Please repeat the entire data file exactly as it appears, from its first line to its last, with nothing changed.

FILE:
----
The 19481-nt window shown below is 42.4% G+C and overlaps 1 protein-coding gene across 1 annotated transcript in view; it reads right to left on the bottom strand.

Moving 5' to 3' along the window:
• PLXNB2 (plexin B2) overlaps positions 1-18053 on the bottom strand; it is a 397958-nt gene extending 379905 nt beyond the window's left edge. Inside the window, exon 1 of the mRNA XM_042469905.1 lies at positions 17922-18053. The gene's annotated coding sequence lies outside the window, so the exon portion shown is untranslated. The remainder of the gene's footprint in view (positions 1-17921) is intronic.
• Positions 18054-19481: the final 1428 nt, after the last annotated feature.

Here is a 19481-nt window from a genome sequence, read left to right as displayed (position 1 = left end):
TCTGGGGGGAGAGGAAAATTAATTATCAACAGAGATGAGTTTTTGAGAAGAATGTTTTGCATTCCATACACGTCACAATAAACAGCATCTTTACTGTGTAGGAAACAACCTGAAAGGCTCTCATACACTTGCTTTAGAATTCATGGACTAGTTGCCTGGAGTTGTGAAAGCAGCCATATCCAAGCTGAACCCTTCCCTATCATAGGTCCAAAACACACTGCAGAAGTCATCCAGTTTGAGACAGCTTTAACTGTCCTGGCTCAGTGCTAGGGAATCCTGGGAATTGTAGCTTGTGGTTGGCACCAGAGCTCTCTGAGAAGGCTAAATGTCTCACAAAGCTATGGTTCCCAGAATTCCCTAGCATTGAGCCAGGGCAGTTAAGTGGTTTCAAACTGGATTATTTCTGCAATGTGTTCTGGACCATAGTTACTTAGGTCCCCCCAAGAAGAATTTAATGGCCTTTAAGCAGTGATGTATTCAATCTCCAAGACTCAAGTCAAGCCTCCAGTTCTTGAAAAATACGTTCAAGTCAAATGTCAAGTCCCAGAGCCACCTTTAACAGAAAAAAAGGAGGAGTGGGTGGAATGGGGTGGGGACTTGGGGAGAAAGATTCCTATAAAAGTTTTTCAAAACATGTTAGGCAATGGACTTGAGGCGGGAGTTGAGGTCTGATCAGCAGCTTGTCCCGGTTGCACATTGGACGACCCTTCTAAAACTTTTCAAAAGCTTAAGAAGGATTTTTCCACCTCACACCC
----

The 19481-nt window shown below is 42.4% G+C and overlaps 1 protein-coding gene across 1 annotated transcript in view; it reads right to left on the bottom strand.

Moving 5' to 3' along the window:
• PLXNB2 (plexin B2) overlaps positions 1-18053 on the bottom strand; it is a 397958-nt gene extending 379905 nt beyond the window's left edge. Inside the window, exon 1 of the mRNA XM_042469905.1 lies at positions 17922-18053. The gene's annotated coding sequence lies outside the window, so the exon portion shown is untranslated. The remainder of the gene's footprint in view (positions 1-17921) is intronic.
• Positions 18054-19481: the final 1428 nt, after the last annotated feature.

Here is a 19481-nt window from a genome sequence, read left to right as displayed (position 1 = left end):
TCTGGGGGGAGAGGAAAATTAATTATCAACAGAGATGAGTTTTTGAGAAGAATGTTTTGCATTCCATACACGTCACAATAAACAGCATCTTTACTGTGTAGGAAACAACCTGAAAGGCTCTCATACACTTGCTTTAGAATTCATGGACTAGTTGCCTGGAGTTGTGAAAGCAGCCATATCCAAGCTGAACCCTTCCCTATCATAGGTCCAAAACACACTGCAGAAGTCATCCAGTTTGAGACAGCTTTAACTGTCCTGGCTCAGTGCTAGGGAATCCTGGGAATTGTAGCTTGTGGTTGGCACCAGAGCTCTCTGAGAAGGCTAAATGTCTCACAAAGCTATGGTTCCCAGAATTCCCTAGCATTGAGCCAGGGCAGTTAAGTGGTTTCAAACTGGATTATTTCTGCAATGTGTTCTGGACCATAGTTACTTAGGTCCCCCCAAGAAGAATTTAATGGCCTTTAAGCAGTGATGTATTCAATCTCCAAGACTCAAGTCAAGCCTCCAGTTCTTGAAAAATACGTTCAAGTCAAATGTCAAGTCCCAGAGCCACCTTTAACAGAAAAAAAGGAGGAGTGGGTGGAATGGGGTGGGGACTTGGGGAGAAAGATTCCTATAAAAGTTTTTCAAAACATGTTAGGCAATGGACTTGAGGCGGGAGTTGAGGTCTGATCAGCAGCTTGTCCCGGTTGCACATTGGACGACCCTTCTAAAACTTTTCAAAAGCTTAAGAAGGATTTTTCCACCTCACACCC